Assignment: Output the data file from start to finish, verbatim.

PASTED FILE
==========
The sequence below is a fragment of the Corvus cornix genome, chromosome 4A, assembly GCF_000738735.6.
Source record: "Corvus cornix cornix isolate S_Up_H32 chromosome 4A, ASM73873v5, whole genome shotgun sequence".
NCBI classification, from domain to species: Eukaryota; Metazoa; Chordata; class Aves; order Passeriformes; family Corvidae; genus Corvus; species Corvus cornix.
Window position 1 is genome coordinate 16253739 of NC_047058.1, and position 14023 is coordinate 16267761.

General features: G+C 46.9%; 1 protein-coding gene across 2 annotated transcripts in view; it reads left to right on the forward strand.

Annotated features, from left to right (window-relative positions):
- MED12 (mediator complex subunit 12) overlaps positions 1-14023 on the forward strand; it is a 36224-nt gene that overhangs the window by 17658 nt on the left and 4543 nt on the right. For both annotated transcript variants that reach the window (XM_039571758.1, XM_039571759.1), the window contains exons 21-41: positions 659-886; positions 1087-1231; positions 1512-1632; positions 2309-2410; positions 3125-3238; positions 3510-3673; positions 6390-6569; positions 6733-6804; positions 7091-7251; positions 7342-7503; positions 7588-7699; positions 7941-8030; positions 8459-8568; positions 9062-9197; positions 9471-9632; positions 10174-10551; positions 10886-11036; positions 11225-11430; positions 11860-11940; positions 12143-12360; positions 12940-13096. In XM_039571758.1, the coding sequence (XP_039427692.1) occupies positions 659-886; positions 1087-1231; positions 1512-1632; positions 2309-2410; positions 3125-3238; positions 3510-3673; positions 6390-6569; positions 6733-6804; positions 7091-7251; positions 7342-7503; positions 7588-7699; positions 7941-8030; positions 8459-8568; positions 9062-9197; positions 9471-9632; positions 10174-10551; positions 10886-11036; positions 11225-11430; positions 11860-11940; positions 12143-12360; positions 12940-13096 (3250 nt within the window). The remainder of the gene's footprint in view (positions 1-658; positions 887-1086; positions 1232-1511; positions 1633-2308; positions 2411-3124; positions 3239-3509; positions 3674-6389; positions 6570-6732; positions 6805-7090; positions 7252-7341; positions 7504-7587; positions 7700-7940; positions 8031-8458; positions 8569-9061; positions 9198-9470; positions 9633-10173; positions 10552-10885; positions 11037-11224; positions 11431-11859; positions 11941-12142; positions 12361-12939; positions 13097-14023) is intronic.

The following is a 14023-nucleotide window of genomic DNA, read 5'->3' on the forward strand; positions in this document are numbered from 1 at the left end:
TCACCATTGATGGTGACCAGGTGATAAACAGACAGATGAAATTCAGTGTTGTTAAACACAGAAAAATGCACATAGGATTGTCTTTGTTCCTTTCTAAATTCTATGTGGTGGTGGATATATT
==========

The sequence below is a fragment of the Corvus cornix genome, chromosome 4A, assembly GCF_000738735.6.
Source record: "Corvus cornix cornix isolate S_Up_H32 chromosome 4A, ASM73873v5, whole genome shotgun sequence".
NCBI classification, from domain to species: Eukaryota; Metazoa; Chordata; class Aves; order Passeriformes; family Corvidae; genus Corvus; species Corvus cornix.
Window position 1 is genome coordinate 16253739 of NC_047058.1, and position 14023 is coordinate 16267761.

General features: G+C 46.9%; 1 protein-coding gene across 2 annotated transcripts in view; it reads left to right on the forward strand.

Annotated features, from left to right (window-relative positions):
- MED12 (mediator complex subunit 12) overlaps positions 1-14023 on the forward strand; it is a 36224-nt gene that overhangs the window by 17658 nt on the left and 4543 nt on the right. For both annotated transcript variants that reach the window (XM_039571758.1, XM_039571759.1), the window contains exons 21-41: positions 659-886; positions 1087-1231; positions 1512-1632; positions 2309-2410; positions 3125-3238; positions 3510-3673; positions 6390-6569; positions 6733-6804; positions 7091-7251; positions 7342-7503; positions 7588-7699; positions 7941-8030; positions 8459-8568; positions 9062-9197; positions 9471-9632; positions 10174-10551; positions 10886-11036; positions 11225-11430; positions 11860-11940; positions 12143-12360; positions 12940-13096. In XM_039571758.1, the coding sequence (XP_039427692.1) occupies positions 659-886; positions 1087-1231; positions 1512-1632; positions 2309-2410; positions 3125-3238; positions 3510-3673; positions 6390-6569; positions 6733-6804; positions 7091-7251; positions 7342-7503; positions 7588-7699; positions 7941-8030; positions 8459-8568; positions 9062-9197; positions 9471-9632; positions 10174-10551; positions 10886-11036; positions 11225-11430; positions 11860-11940; positions 12143-12360; positions 12940-13096 (3250 nt within the window). The remainder of the gene's footprint in view (positions 1-658; positions 887-1086; positions 1232-1511; positions 1633-2308; positions 2411-3124; positions 3239-3509; positions 3674-6389; positions 6570-6732; positions 6805-7090; positions 7252-7341; positions 7504-7587; positions 7700-7940; positions 8031-8458; positions 8569-9061; positions 9198-9470; positions 9633-10173; positions 10552-10885; positions 11037-11224; positions 11431-11859; positions 11941-12142; positions 12361-12939; positions 13097-14023) is intronic.

The following is a 14023-nucleotide window of genomic DNA, read 5'->3' on the forward strand; positions in this document are numbered from 1 at the left end:
TCACCATTGATGGTGACCAGGTGATAAACAGACAGATGAAATTCAGTGTTGTTAAACACAGAAAAATGCACATAGGATTGTCTTTGTTCCTTTCTAAATTCTATGTGGTGGTGGATATATT